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VENTURA COUNTY NEWS

County Aims to Keep Control of Tobacco Funds

Health care: Seeking to undercut Measure O, board OKs ordinance designating money for specific programs, including some for private hospitals. Backers of initiative object.

October 25, 2000|TINA DIRMANN | TIMES STAFF WRITER

With only two weeks to go before a crucial election on the issue, Ventura County supervisors on Tuesday unanimously approved an ordinance they hope will allow them to maintain control of the county's $260 million in tobacco settlement money.

The board approved a plan to spend $10 million of the tobacco funds every year for the next five years on a wide range of health care programs, from tobacco smoking prevention to mental health services. A portion of the money will also be allocated to private hospitals.

The ordinance is intended to undercut support for Measure O, a Community Memorial Hospital-sponsored initiative that seeks to transfer control of the tobacco money to private area hospitals. The initiative excludes Ventura County Medical Center from receiving any money.

"I see this as an investment for the community in improving the quality of health care," county Chief Administrative Officer Harry Hufford said of the ordinance. "It's more bang for the buck, versus just putting the money into three [private] hospitals."

Measure O supporters attacked the board's action as a last-ditch effort to subvert the election process. They argued that future boards could vote to overturn the ordinance--which could be adjusted annually under the current plan--and spend the remaining 20 years of payouts on anything they chose, including debts.

"I lost count how times they used the word 'flexible' with this plan," said Mark Barnhill, spokesman for Community Memorial Hospital, which has sponsored the Measure O drive. "That's code for, 'We'll say nice things about health care now, and then do what we want to with the money in the future.' "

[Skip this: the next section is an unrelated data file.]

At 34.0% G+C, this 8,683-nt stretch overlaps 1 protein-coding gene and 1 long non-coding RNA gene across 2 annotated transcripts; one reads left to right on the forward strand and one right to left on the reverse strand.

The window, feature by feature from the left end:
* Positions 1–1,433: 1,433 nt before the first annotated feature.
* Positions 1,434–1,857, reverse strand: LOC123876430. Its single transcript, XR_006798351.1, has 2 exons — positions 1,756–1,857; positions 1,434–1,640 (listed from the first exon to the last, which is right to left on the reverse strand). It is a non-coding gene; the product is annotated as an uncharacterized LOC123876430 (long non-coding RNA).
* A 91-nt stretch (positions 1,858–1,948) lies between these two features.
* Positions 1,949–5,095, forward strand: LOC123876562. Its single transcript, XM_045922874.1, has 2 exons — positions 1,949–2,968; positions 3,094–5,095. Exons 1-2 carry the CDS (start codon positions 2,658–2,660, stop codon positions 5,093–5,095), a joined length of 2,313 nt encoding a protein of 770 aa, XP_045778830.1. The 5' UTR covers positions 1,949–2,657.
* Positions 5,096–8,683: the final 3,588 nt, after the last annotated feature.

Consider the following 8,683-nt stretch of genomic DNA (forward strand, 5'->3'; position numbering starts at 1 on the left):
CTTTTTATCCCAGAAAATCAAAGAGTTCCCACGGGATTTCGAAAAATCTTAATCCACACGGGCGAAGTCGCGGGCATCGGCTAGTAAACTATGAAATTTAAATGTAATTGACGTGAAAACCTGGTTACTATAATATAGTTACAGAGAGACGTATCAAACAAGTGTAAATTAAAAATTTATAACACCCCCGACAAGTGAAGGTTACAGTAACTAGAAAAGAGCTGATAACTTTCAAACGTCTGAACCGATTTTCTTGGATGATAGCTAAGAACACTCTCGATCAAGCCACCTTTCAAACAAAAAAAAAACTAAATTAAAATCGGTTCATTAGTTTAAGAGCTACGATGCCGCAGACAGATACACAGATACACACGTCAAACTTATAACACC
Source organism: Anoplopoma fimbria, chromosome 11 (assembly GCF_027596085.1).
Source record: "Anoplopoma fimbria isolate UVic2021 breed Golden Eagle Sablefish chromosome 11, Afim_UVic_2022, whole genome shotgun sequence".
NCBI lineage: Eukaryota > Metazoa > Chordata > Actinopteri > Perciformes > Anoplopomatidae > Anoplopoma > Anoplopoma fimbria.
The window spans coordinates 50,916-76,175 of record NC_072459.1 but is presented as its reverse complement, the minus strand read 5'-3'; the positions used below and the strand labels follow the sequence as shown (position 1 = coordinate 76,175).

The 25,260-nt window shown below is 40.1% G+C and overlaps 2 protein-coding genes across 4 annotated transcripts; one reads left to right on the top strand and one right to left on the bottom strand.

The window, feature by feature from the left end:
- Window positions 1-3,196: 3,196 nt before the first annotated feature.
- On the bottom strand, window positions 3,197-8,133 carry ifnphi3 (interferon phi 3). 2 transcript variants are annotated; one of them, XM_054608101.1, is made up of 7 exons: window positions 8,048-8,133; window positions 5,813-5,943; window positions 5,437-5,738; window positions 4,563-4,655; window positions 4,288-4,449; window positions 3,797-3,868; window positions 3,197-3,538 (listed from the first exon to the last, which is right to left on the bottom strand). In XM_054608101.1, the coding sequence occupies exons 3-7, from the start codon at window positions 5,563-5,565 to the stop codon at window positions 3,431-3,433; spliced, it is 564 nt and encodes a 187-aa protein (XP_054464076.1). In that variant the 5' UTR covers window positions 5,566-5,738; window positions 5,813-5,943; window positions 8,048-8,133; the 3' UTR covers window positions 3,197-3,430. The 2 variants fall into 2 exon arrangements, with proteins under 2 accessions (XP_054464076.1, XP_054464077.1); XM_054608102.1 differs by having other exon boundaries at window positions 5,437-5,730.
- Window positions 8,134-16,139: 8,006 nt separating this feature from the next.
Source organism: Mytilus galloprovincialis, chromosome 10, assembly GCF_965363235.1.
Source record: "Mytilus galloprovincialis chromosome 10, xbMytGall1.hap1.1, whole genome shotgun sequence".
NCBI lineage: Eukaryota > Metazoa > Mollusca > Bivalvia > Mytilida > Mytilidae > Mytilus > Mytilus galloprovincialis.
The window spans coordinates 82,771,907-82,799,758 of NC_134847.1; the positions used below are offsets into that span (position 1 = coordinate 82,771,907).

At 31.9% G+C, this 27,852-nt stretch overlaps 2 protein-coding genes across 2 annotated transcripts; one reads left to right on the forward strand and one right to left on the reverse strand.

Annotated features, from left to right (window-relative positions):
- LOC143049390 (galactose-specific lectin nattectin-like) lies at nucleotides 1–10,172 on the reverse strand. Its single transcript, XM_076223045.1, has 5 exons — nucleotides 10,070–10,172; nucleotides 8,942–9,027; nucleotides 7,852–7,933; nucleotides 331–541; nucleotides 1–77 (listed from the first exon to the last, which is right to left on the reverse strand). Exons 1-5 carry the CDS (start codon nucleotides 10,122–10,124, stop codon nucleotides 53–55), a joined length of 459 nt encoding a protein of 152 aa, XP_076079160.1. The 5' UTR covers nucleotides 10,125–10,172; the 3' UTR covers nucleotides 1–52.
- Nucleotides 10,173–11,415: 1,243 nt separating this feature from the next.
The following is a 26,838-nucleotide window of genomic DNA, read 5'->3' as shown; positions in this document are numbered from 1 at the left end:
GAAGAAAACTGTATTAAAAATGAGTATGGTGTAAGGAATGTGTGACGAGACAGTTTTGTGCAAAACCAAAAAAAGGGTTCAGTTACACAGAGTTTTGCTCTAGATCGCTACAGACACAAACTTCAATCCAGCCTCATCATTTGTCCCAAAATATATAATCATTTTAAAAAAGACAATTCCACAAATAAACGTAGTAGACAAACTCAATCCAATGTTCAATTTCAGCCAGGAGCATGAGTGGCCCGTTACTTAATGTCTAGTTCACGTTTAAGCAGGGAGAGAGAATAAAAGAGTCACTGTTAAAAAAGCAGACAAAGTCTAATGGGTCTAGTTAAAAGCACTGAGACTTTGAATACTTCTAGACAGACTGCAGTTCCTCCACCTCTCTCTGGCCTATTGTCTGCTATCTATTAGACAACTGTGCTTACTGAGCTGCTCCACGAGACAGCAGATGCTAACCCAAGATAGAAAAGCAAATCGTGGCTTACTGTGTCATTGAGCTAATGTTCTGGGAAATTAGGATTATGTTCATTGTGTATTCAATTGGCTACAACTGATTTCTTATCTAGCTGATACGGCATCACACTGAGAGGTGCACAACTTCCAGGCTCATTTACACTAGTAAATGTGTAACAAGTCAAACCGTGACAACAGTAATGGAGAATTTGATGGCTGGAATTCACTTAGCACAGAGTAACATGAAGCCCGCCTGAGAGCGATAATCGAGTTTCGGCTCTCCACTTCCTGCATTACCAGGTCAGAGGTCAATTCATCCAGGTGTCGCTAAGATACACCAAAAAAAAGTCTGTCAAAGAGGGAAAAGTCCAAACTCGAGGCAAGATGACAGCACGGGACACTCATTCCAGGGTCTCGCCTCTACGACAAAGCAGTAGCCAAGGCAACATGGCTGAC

Speaking to the supervisors before they cast their vote, Kay Woodburn, a Yes on Measure O campaign volunteer, said there would not have been a need for Measure O if the board had earlier committed the money to health care programs. She denounced the ordinance as a short-term promise meant to fool voters.

"You fought to keep Measure O off the ballot, and you lost," Woodburn told the supervisors. "Now you're floating a sham ordinance in hopes of influencing the election. Had you done the right thing with the tobacco money in the first place, there wouldn't be a Measure O."

Supervisors, however, defended the ordinance.

"We have done everything legally and humanly possible to guarantee this will always be used for health care," said Supervisor Frank Schillo, co-author of the ordinance.

He stressed that the county ordinance will provide money for private hospitals, whereas Measure O would preclude the county hospital from receiving any money.

"I believe we met the needs of the public," added Supervisor Judy Mikels, who dismissed accusations that the board's action was a political stunt.

The ordinance calls for the tobacco money to be divided among four health care categories: community health care programs, nonprofit health care organizations, private hospitals and doctors, and matching money for state and federal grants.

Two oversight committees, appointed by the supervisors, will recommend how the money should be divided. Final say on expenditures, however, will come from supervisors.

Committee members will review how the money is spent on an annual basis, and could change their disbursement recommendations from year to year.

And although board members could vote to extend the five-year plan for the life of the tobacco settlement payouts--25 years--they could also vote to repeal the ordinance through a simple majority vote.

The first year of the current plan calls for community health care programs to receive about $9.1 million of the tobacco money. Private hospitals follow with $3.4 million to offset their cost of providing health care services to the poor and uninsured. Nonprofit community groups get $1.9 million, and the remaining $765,000 is to be used to secure state and federal matching grants.

In the future, however, the oversight committees could recommend the board adjust how much money each group receives annually.

Schillo warned that if Measure O passes, county health leaders would demand supervisors revisit another ordinance.

A public safety ordinance, which directs more than $40 million in annual sales tax revenue to five county public safety agencies, would very likely come under fire, Schillo said. That ordinance was approved by supervisors in 1995, two years after voters approved statewide Proposition 172, a public safety tax initiative.

"If Measure O passes," Schillo said, "you just watch the wolves gather around. All the complaints went away about getting [Proposition] 172 money when we got the tobacco settlement funds. It's going to pick up big time, if there isn't any money on the horizon."

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